Light diferences and problems

My lights are having some problems when with the object surface here are some preview of spot light

and directional light, anyone can help me to figure how can i workout this problem with my shadows and lights.

Ok, so what you are dealing with here, as far as I can tell are the fundamental differences of these two types of lights and the way they cast shadows, as well as a typical artifact of shadow maps.

Ok, so I don’t know if you understand the idea behind shadow maps but the short version is that a depth texture is rendered from the camera’s point of view kind of like a camera’s Z buffer. This then allows the renderer to figure out which pixels should be shadowed since the shadow map encodes which pixels are in front of others or completely hidden from the light.

For the spot light, it’s pretty straight forward. You can treat the light source as a camera. It has a position, direction and a field of view (cone angle). So you render a shadow map that covers exactly what the light covers.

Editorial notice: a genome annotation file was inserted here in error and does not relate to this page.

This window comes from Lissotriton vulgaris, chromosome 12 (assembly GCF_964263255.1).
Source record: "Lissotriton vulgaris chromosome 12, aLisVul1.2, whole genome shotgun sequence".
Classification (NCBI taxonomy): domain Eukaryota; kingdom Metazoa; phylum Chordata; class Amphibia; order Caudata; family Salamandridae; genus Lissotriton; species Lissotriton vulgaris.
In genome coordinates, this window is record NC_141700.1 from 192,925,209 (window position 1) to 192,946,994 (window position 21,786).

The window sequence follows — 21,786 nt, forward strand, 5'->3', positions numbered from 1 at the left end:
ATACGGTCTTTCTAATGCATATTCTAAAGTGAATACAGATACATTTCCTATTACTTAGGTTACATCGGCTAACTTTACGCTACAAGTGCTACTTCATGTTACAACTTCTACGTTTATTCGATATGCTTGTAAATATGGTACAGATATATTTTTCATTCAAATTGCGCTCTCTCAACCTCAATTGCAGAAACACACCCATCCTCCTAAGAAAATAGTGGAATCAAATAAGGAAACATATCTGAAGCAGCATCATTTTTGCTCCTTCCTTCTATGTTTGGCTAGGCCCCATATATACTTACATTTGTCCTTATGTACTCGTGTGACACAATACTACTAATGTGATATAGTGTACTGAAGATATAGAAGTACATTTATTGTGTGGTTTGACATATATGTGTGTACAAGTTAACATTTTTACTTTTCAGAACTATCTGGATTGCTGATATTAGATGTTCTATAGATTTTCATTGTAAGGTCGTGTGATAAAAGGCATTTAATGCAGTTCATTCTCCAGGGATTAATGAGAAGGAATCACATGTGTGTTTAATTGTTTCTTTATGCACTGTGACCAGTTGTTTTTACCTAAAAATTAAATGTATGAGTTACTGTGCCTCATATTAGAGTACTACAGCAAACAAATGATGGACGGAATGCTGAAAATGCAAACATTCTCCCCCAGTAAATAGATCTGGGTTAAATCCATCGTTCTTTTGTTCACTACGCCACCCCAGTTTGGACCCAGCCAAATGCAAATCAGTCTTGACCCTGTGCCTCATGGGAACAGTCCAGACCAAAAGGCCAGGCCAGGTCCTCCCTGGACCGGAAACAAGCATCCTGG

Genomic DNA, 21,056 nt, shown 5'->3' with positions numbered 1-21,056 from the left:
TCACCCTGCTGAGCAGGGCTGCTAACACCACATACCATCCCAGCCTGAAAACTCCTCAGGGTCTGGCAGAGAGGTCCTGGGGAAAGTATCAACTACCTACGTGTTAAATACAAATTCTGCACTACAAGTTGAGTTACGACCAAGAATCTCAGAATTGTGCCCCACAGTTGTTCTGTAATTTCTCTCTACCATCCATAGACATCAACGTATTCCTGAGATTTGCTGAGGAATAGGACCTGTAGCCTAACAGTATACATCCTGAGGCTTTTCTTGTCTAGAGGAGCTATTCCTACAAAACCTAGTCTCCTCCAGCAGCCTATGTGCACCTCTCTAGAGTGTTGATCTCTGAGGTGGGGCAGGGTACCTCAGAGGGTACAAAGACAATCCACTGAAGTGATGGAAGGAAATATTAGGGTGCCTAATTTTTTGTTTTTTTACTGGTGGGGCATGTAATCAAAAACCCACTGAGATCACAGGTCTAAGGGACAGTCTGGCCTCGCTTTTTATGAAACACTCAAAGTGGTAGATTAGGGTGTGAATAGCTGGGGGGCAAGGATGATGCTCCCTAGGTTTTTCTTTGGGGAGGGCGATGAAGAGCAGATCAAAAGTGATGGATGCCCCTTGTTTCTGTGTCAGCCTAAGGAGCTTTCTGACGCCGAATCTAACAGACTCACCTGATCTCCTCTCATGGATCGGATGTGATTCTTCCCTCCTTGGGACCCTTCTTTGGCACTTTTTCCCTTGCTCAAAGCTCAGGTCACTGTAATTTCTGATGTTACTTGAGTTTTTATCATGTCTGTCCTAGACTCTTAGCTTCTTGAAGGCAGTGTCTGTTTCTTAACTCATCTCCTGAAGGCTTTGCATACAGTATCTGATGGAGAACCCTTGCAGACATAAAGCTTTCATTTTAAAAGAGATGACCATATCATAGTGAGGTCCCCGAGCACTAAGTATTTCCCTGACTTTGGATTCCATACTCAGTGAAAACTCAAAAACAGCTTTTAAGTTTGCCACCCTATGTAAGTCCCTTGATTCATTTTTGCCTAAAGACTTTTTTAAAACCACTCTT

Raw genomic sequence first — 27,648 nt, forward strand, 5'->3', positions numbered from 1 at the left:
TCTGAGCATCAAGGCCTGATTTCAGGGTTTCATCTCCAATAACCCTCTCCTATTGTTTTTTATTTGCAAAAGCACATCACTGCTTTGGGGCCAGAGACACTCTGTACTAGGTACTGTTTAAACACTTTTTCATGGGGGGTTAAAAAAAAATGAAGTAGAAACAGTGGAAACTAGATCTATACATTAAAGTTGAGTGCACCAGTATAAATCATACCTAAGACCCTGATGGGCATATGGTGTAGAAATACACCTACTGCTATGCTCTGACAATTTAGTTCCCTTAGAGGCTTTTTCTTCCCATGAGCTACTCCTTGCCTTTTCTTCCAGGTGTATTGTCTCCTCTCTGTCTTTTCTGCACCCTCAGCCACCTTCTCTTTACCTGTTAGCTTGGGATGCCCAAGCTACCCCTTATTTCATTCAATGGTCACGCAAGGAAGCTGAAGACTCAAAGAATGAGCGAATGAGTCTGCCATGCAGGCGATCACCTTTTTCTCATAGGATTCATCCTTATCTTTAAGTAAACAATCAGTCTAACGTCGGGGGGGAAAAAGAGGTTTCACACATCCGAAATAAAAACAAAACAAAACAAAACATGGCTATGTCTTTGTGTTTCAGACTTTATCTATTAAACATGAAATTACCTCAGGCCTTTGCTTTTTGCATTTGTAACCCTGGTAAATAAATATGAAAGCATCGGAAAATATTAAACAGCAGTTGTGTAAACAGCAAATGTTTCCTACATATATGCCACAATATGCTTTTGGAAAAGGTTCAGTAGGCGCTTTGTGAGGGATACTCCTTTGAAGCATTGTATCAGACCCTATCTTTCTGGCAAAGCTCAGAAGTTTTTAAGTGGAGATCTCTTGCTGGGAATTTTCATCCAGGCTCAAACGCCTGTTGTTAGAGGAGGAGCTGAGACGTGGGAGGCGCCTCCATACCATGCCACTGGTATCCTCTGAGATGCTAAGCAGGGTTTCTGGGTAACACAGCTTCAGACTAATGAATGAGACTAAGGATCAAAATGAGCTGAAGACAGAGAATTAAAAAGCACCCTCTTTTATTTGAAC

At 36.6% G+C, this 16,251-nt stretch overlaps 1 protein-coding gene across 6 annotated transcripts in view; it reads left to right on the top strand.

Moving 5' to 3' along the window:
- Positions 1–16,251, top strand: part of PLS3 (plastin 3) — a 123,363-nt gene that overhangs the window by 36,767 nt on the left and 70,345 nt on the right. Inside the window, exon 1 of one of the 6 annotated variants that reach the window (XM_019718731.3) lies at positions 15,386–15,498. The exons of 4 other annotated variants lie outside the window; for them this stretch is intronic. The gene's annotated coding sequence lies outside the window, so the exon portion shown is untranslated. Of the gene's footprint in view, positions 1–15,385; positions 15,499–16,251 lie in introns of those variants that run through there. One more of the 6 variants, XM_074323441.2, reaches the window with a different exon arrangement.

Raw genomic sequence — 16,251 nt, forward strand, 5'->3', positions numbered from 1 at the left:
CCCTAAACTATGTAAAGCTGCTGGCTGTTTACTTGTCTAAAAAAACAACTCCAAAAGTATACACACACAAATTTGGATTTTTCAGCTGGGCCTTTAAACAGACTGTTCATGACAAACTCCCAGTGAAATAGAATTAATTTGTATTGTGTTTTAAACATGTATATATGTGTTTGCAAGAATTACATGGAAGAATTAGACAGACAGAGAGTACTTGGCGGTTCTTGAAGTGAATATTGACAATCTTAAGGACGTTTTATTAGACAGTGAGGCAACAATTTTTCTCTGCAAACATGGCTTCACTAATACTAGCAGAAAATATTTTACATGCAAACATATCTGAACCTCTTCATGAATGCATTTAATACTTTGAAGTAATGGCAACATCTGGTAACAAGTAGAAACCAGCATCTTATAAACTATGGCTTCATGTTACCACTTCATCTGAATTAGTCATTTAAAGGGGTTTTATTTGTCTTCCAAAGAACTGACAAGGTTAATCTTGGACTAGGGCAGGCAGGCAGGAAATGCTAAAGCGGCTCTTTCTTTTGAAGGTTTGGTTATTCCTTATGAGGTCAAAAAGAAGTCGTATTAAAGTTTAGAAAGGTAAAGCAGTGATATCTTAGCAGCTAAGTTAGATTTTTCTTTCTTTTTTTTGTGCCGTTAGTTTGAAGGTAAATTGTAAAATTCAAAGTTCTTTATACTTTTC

A directional light is a little more complicated. Assuming you are using a single shadow cascade, the directional light has no position and no field of view, only a direction. The light is otherwise infinite and covers your entire scene. In Unity, the shadow resolution is optimized by only including things within a certain (definable) distance from the camera and then rendering only that part into the shadow map. The thing is, even with this optimization, the area covered by a directional shadow map is likely to be MUCH bigger than the area covered by a spot light shadow map. So, if both shadow maps are, say 1024x1024, that resolution will be packed in a much smaller space for the spot light and spread over a much larger space for the directional light.

Ok, so that’s the resolution issue. Now for the shadowing artifacts on your spheres. I can think of two reasons why the directional shadow might give worse results. The first, again is a resolution issue and the second is an angle issue. Without getting into it too mush, this occurs when the angle of the light is too parallel to the angle of the surface. The solution is usually to turn up the shadow bias until the artifacts mostly go away or to turn your light slightly, especially if you are working with lot’s of large flat perpendicular surfaces, like buildings.

I have no easy fix for these problems. They will involve tweaking settings until you are happy with the results.

Here are the Unity pages on shadows:

http://docs.unity3d.com/Manual/DirectionalShadowDetails.html

http://docs.unity3d.com/Manual/ShadowSizeDetails.html